Schedules also tend to be disrupted in the summer, says Grazer, which can be destabilizing. And there's another super-relatable factor that can exacerbate summer SAD symptoms: "An added challenge for the people who experience summertime SAD is the social pressure to feel happier when the sun is shining," Grazer adds. "People are more accepting of the idea of feeling down or depressed during the winter. For those struggling, it can make them feel worse when they are expected to be happier."
Even if you don't have summer SAD, this time of year might be uniquely challenging
This particular summer is especially tricky since it's been repeatedly touted as *the most fun summer ever* now that vaccinated people can remove their masks and engage in all the activities they've been deprived of for the past year. "This post-vax summer comes with high expectations and often heavy doses of pressure," says Dr. Manly. "Whether feeling pushed by family, friends—or your inner wild child—to do more than you’re ready for, this summer is fraught with layers of complexity."
Those aforementioned high expectations around "hot-vax summer" can be problematic, too, says Grazer. "High expectations can be a quick recipe for disappointment, which may be even harder to tolerate after a year of already suffering loss, disappointment, and uncertainty," she says. "Some people have a fantasy that things will go back to 'normal' instantaneously and are putting an enormous amount of pressure on this summer to fulfill their unmet needs and result in happiness." Relying on external events to dictate your happiness, she says, can leave you vulnerable to depressive symptoms when expectations go unmet.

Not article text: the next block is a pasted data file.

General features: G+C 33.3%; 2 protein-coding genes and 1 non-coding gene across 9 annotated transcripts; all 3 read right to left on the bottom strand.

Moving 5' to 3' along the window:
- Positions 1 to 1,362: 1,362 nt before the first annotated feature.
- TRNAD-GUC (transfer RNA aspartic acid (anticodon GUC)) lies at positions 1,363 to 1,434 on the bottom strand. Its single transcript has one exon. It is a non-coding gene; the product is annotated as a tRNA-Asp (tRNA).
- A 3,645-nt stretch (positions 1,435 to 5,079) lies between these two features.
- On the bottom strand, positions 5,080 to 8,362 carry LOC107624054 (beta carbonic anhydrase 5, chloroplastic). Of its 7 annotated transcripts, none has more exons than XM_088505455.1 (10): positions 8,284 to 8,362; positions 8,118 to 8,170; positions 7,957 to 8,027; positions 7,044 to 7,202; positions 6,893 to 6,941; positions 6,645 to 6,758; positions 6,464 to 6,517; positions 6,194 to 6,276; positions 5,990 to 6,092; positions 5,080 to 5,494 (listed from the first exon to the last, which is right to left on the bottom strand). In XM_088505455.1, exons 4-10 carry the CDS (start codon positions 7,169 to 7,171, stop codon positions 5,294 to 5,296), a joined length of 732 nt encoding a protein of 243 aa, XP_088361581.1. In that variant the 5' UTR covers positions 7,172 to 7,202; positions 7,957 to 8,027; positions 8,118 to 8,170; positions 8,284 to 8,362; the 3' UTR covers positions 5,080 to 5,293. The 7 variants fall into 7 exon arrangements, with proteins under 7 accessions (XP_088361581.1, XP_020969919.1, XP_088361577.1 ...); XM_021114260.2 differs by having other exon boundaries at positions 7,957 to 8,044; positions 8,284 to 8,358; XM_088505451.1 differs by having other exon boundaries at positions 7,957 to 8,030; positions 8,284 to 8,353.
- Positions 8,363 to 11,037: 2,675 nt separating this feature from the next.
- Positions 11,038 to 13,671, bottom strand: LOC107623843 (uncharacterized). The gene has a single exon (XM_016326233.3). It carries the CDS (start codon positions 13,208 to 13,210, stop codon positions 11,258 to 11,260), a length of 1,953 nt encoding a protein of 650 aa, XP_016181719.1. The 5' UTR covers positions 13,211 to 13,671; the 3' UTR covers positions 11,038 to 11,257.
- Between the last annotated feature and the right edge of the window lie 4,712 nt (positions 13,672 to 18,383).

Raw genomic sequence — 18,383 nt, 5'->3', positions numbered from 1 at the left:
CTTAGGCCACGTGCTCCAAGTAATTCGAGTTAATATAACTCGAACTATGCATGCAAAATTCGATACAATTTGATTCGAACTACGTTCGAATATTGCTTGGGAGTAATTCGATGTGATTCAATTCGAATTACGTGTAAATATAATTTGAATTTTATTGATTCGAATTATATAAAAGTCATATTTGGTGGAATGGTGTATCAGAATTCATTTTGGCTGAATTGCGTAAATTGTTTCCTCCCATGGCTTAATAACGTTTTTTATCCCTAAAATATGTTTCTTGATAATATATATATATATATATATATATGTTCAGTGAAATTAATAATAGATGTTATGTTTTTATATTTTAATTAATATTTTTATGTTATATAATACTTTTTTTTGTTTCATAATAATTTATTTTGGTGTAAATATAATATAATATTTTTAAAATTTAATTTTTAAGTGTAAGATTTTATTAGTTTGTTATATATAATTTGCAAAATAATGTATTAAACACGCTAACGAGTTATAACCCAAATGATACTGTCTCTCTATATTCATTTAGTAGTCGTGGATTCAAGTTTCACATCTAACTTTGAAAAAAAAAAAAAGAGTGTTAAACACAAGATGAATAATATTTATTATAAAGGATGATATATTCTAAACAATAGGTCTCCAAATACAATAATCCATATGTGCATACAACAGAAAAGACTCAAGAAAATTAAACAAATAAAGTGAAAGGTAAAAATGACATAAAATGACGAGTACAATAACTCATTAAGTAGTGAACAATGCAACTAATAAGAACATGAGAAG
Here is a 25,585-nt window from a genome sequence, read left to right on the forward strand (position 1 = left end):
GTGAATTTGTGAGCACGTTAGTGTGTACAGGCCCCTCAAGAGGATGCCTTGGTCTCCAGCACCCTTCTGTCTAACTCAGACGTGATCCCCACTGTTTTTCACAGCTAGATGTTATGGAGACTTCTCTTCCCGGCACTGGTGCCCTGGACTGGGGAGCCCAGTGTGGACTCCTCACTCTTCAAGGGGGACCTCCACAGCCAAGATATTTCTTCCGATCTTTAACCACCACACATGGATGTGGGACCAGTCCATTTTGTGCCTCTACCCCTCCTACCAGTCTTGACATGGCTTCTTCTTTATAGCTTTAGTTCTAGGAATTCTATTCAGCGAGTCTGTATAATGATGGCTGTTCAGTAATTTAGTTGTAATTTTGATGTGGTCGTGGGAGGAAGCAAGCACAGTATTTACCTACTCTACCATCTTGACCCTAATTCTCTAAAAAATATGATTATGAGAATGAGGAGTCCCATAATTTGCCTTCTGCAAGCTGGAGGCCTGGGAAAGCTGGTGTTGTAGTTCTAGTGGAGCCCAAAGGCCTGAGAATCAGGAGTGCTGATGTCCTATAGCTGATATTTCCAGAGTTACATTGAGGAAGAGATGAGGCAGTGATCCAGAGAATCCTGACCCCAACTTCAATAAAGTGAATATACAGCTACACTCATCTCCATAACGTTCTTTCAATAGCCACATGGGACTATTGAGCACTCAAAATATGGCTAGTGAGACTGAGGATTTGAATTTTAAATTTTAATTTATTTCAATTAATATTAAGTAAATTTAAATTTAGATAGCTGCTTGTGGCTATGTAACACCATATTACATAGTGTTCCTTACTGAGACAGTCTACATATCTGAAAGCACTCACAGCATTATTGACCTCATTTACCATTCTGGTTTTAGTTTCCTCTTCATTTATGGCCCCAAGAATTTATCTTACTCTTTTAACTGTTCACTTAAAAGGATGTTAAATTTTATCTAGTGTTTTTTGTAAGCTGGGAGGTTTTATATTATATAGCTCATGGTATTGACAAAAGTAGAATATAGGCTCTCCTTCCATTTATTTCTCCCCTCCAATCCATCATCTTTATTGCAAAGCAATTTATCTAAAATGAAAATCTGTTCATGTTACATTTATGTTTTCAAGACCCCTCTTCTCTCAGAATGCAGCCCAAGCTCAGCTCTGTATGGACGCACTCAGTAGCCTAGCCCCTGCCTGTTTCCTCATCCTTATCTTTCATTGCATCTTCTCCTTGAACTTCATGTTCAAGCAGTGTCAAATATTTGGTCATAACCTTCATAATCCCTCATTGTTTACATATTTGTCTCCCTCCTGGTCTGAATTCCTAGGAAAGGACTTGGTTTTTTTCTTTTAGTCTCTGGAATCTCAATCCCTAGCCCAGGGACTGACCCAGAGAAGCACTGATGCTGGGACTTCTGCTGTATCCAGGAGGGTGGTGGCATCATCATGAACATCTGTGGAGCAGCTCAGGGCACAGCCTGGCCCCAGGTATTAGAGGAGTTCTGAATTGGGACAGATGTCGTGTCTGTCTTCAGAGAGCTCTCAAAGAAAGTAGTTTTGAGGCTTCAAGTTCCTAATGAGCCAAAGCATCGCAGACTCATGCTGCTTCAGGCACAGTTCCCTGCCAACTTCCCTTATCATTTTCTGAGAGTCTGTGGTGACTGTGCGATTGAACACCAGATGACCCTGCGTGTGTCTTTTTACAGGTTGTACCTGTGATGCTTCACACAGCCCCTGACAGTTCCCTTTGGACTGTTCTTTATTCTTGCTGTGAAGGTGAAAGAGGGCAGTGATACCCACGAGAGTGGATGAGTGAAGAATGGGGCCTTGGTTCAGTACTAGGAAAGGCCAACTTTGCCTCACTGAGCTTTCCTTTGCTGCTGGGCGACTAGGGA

Dr. Manly also points out that we just experienced a trauma, and some of us may be struggling to process it, while others are dealing with personal repercussions. You may have lost a loved one or a job this past year, which could make "hot-vax summer" feel out of step with your reality.
Here are a few things you can do to manage any summertime sadness you're experiencing
Regardless of the reason you're struggling to enjoy this season, Dr. Manly says you're not alone. "In truth, it’s not uncommon to feel a bit more overwhelmed or blue right now than in pre-pandemic summers," she says.
If you think you may be experiencing summertime SAD, Grazer says the first thing you might want to try is adjusting your expectations. "It’s important to note that there is a difference between being optimistic and having high expectations," Manly says. "A way to move away from banking on unrealistic expectations is to focus on having a vision of what you want as opposed to what you expect to happen, regardless of the variables."
She recommends setting attainable goals for the summer. If you went into last month pressuring yourself to make this the best summer of your life, for example, maybe edit that goal to one more attainable, such as "I plan to have some fun this summer doing things I missed doing during the pandemic."
You can otherwise manage feelings of summertime sadness by exercising, talking to a friend, going to therapy, exploring a new activity, venting, or utilizing any other coping strategy you may have in your toolkit, says Grazer. But she notes that such feelings occur on a spectrum, and some levels of distress are manageable on your own while others are not. "It's always okay, and sometimes necessary, to seek help from trusted friends, family, and/or a mental health professional," she says.
If you think you may be grappling with summer SAD, Dr. Manly absolutely advises seeking out a psychologist or other health care provider for a thorough check-in. You might benefit from some blinders, too, so that the focus is less on what everyone else is doing and more on taking care of you. "One of the best things you can do for yourself is slow down, tune in to your needs, and do what’s right for you," she says.